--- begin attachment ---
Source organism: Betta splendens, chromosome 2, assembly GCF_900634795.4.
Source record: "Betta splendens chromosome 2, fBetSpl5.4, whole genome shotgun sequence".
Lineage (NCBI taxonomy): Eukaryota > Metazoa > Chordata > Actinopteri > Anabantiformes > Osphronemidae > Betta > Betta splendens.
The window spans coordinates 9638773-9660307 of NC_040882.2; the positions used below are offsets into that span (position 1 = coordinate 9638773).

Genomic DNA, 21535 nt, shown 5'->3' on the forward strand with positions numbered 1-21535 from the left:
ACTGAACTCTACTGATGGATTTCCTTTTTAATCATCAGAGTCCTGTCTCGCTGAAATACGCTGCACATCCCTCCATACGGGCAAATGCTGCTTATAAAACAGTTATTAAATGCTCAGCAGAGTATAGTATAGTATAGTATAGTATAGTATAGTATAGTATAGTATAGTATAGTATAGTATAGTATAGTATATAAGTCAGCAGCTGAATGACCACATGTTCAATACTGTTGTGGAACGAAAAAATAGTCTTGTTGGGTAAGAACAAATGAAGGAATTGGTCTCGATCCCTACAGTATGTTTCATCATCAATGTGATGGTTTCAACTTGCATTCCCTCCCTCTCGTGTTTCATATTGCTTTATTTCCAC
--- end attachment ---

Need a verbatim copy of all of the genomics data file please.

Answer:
Source organism: Betta splendens, chromosome 2, assembly GCF_900634795.4.
Source record: "Betta splendens chromosome 2, fBetSpl5.4, whole genome shotgun sequence".
Lineage (NCBI taxonomy): Eukaryota > Metazoa > Chordata > Actinopteri > Anabantiformes > Osphronemidae > Betta > Betta splendens.
The window spans coordinates 9638773-9660307 of NC_040882.2; the positions used below are offsets into that span (position 1 = coordinate 9638773).

Genomic DNA, 21535 nt, shown 5'->3' on the forward strand with positions numbered 1-21535 from the left:
ACTGAACTCTACTGATGGATTTCCTTTTTAATCATCAGAGTCCTGTCTCGCTGAAATACGCTGCACATCCCTCCATACGGGCAAATGCTGCTTATAAAACAGTTATTAAATGCTCAGCAGAGTATAGTATAGTATAGTATAGTATAGTATAGTATAGTATAGTATAGTATAGTATAGTATAGTATAGTATATAAGTCAGCAGCTGAATGACCACATGTTCAATACTGTTGTGGAACGAAAAAATAGTCTTGTTGGGTAAGAACAAATGAAGGAATTGGTCTCGATCCCTACAGTATGTTTCATCATCAATGTGATGGTTTCAACTTGCATTCCCTCCCTCTCGTGTTTCATATTGCTTTATTTCCAC